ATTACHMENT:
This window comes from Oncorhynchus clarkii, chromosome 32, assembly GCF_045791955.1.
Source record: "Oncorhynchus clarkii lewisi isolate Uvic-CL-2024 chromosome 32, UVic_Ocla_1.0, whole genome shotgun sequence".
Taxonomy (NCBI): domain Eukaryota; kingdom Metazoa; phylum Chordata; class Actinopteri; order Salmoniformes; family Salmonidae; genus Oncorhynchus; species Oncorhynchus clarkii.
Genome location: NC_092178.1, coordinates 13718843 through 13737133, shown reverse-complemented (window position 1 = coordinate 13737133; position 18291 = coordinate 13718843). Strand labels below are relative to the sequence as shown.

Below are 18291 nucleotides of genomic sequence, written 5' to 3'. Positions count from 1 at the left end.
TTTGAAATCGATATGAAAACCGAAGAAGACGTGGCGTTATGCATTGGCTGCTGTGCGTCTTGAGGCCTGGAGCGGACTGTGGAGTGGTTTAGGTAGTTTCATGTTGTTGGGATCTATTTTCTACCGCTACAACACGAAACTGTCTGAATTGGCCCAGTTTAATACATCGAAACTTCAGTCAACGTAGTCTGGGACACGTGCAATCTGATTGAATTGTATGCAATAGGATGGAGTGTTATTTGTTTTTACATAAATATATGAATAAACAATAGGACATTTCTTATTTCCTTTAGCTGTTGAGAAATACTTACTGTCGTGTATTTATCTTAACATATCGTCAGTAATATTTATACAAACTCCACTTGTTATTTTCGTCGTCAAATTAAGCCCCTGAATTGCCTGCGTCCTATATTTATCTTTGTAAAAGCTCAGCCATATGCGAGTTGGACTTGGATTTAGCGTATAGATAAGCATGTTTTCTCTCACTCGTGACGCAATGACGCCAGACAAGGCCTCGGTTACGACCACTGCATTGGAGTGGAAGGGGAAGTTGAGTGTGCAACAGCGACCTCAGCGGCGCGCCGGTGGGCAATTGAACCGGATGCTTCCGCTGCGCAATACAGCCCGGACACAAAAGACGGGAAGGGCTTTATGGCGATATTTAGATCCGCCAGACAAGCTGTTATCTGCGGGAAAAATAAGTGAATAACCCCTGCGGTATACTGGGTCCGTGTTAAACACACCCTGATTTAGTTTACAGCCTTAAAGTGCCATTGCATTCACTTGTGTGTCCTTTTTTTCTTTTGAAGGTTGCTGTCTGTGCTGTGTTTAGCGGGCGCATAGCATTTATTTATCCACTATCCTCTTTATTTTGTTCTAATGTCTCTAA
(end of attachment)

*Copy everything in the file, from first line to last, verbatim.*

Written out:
This window comes from Oncorhynchus clarkii, chromosome 32, assembly GCF_045791955.1.
Source record: "Oncorhynchus clarkii lewisi isolate Uvic-CL-2024 chromosome 32, UVic_Ocla_1.0, whole genome shotgun sequence".
Taxonomy (NCBI): domain Eukaryota; kingdom Metazoa; phylum Chordata; class Actinopteri; order Salmoniformes; family Salmonidae; genus Oncorhynchus; species Oncorhynchus clarkii.
Genome location: NC_092178.1, coordinates 13718843 through 13737133, shown reverse-complemented (window position 1 = coordinate 13737133; position 18291 = coordinate 13718843). Strand labels below are relative to the sequence as shown.

Below are 18291 nucleotides of genomic sequence, written 5' to 3'. Positions count from 1 at the left end.
TTTGAAATCGATATGAAAACCGAAGAAGACGTGGCGTTATGCATTGGCTGCTGTGCGTCTTGAGGCCTGGAGCGGACTGTGGAGTGGTTTAGGTAGTTTCATGTTGTTGGGATCTATTTTCTACCGCTACAACACGAAACTGTCTGAATTGGCCCAGTTTAATACATCGAAACTTCAGTCAACGTAGTCTGGGACACGTGCAATCTGATTGAATTGTATGCAATAGGATGGAGTGTTATTTGTTTTTACATAAATATATGAATAAACAATAGGACATTTCTTATTTCCTTTAGCTGTTGAGAAATACTTACTGTCGTGTATTTATCTTAACATATCGTCAGTAATATTTATACAAACTCCACTTGTTATTTTCGTCGTCAAATTAAGCCCCTGAATTGCCTGCGTCCTATATTTATCTTTGTAAAAGCTCAGCCATATGCGAGTTGGACTTGGATTTAGCGTATAGATAAGCATGTTTTCTCTCACTCGTGACGCAATGACGCCAGACAAGGCCTCGGTTACGACCACTGCATTGGAGTGGAAGGGGAAGTTGAGTGTGCAACAGCGACCTCAGCGGCGCGCCGGTGGGCAATTGAACCGGATGCTTCCGCTGCGCAATACAGCCCGGACACAAAAGACGGGAAGGGCTTTATGGCGATATTTAGATCCGCCAGACAAGCTGTTATCTGCGGGAAAAATAAGTGAATAACCCCTGCGGTATACTGGGTCCGTGTTAAACACACCCTGATTTAGTTTACAGCCTTAAAGTGCCATTGCATTCACTTGTGTGTCCTTTTTTTCTTTTGAAGGTTGCTGTCTGTGCTGTGTTTAGCGGGCGCATAGCATTTATTTATCCACTATCCTCTTTATTTTGTTCTAATGTCTCTAA